italy's pella sport are quite rightly rather proud of their association with la mitica, providing the official jerseys for those who wish to avail themselves of such apparel. aside from a bizarre sense of pride wearing a coppi embellished italian jersey along the highways, byways and coffee shop of a small scottish island, it does everything it ought to do particularly well. the fit is great, the pockets will swallow far more than ought to be carried in polite company, and teamed with a pair of pella sports bibshorts, there is no doubt that i was the spitting image of fausto coppi. the quarter length zip is of fine constitution and the sleeves of admirable length. the only missing nod to modernism is a lack of a zipped pocket in which to conceal coffee money. but i somehow doubt this was uppermost in the minds of fausto and serse.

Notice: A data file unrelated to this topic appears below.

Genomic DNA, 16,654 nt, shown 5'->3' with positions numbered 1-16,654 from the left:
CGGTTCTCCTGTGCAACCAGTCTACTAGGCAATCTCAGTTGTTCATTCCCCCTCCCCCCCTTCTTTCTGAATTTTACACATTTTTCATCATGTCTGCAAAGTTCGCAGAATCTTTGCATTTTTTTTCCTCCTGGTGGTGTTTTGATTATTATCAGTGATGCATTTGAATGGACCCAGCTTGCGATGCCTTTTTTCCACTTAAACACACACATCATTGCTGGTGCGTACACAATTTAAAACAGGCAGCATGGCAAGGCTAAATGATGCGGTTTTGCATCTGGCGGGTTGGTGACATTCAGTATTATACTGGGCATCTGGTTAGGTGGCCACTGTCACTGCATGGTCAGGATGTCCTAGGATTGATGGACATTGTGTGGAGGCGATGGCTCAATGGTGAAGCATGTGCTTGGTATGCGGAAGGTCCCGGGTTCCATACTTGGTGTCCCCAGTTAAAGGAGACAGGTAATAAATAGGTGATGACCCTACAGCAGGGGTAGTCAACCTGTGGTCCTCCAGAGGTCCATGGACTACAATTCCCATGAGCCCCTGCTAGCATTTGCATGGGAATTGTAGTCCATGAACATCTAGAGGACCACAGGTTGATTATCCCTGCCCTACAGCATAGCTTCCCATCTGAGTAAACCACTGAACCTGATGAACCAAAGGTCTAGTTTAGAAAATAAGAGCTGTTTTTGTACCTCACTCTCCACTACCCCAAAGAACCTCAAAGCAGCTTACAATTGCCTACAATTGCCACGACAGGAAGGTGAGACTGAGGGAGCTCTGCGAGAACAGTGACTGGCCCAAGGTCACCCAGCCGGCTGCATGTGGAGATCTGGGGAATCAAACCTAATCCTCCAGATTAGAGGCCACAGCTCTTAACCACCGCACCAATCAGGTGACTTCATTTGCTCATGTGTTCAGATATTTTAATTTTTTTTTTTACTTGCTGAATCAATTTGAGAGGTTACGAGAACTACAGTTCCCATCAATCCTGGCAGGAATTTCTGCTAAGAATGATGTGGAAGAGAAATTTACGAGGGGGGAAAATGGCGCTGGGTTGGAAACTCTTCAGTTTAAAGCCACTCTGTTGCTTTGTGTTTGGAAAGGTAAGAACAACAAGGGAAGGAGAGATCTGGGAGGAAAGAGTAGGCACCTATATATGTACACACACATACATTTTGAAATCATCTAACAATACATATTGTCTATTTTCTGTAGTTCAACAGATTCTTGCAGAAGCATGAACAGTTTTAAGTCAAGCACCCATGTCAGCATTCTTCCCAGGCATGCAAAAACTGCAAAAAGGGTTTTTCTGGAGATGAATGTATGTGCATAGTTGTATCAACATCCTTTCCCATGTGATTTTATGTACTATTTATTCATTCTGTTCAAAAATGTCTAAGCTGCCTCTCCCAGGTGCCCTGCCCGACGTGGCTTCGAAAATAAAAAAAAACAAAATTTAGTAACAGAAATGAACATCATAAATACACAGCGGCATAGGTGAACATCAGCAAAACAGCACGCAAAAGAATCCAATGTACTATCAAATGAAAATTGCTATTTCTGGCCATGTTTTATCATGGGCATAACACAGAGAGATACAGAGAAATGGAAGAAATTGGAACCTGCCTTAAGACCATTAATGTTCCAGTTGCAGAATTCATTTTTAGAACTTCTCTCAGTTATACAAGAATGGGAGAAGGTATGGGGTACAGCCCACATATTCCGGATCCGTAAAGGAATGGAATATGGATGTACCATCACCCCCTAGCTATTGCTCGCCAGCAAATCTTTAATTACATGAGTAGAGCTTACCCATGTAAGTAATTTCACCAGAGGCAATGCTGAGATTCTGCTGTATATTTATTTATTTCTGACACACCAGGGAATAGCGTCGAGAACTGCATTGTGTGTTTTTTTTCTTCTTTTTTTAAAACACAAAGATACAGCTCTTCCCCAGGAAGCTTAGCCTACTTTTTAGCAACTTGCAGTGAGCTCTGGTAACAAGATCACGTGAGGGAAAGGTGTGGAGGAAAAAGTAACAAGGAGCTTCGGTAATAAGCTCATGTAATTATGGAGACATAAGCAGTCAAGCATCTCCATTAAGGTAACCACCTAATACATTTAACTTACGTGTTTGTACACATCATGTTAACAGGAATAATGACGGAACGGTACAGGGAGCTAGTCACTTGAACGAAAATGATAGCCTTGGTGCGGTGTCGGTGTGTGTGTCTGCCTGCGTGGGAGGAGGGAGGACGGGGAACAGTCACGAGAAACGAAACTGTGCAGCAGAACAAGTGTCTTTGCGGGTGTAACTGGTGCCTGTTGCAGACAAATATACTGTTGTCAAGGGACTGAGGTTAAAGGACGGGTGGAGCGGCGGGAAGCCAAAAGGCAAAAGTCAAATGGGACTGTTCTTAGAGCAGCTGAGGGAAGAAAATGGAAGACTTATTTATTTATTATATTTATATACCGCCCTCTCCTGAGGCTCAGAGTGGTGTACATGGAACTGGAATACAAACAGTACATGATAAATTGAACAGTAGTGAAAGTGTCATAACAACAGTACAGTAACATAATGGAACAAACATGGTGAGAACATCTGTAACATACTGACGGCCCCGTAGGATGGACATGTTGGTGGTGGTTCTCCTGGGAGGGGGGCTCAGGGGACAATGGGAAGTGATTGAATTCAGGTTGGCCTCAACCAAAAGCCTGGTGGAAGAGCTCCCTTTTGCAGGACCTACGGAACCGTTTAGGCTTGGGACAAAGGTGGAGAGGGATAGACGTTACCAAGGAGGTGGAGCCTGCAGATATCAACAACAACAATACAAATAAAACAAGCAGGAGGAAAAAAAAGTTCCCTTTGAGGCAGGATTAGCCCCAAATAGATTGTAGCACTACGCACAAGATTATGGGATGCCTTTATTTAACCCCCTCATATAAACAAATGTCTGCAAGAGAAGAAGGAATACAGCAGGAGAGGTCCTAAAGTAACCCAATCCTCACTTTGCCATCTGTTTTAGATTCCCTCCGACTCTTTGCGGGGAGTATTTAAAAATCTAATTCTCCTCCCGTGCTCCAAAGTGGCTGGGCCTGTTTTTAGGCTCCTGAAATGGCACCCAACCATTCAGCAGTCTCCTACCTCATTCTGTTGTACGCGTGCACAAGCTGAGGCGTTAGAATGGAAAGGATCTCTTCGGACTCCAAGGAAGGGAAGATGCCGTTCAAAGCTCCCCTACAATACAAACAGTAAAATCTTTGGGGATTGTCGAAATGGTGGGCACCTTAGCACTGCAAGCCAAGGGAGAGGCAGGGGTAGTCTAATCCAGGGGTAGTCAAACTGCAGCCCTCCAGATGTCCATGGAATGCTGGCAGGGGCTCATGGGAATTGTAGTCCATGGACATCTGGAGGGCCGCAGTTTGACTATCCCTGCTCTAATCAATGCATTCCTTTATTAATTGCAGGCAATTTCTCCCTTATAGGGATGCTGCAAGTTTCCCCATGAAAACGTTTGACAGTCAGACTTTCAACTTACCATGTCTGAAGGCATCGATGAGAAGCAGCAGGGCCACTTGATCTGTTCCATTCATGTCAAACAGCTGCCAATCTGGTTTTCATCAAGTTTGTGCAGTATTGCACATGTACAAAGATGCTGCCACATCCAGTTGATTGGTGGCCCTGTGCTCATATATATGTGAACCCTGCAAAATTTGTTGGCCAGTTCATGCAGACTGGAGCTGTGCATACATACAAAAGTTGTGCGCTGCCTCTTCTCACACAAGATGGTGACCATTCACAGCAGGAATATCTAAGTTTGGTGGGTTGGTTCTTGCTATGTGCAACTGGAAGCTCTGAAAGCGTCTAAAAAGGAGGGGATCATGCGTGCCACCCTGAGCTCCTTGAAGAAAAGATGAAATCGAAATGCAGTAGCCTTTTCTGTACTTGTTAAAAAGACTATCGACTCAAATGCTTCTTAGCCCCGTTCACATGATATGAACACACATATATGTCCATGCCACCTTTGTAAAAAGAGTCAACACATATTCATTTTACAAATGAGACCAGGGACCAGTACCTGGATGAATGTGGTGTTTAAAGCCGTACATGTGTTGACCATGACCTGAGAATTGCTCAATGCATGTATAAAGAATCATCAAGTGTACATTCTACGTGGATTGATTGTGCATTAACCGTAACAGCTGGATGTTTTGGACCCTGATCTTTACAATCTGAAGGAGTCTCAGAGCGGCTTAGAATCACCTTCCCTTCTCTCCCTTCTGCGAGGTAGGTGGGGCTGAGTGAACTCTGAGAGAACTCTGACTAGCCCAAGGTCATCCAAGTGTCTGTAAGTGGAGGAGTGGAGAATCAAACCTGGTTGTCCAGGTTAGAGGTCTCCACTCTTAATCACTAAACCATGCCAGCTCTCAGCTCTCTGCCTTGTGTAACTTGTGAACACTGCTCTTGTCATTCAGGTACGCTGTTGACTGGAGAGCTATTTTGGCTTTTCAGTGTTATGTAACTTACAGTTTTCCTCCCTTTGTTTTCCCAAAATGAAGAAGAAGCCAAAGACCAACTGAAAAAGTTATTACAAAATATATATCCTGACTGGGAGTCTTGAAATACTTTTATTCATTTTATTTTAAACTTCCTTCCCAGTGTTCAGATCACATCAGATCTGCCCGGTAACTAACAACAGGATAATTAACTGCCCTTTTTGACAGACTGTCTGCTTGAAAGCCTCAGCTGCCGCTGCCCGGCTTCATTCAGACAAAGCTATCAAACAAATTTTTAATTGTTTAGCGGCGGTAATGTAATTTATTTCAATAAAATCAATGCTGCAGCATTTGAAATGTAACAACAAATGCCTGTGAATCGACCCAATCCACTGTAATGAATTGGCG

rather iniquitously, i cannot recommend a retailer near you from which a verisimilitude might be purchased, for in one of those cases where it's not what you know, but who you know, pella sport, at the behest of ben higgins of custom performance kit, the uk pella distributor, very generously fedex'd my review sample direct from italy. you can almost smell the strade bianche.
from the enviable desirability of this particular jersey, and the quality of the paired bibshorts, this is highly desirable cycling attire.
saturday 17th august 2013..........................................................................................................................................................................................................
while i was looking the other way, food seems to have become fashionable. well, to qualify that statement, i do know that eating is somewhat of a necessary function, and provided that which you scoff features just the sort of constituents necessary for health and goodness, all will be well, but never before had i realised that food is as much at the mercy of fashion as is clothing, carbon and designer wheels.
the sad fact is that, in retrospect, i now realise this has been happening pretty much all my life, and i have been not so much ignoring it as oblivious to its existence.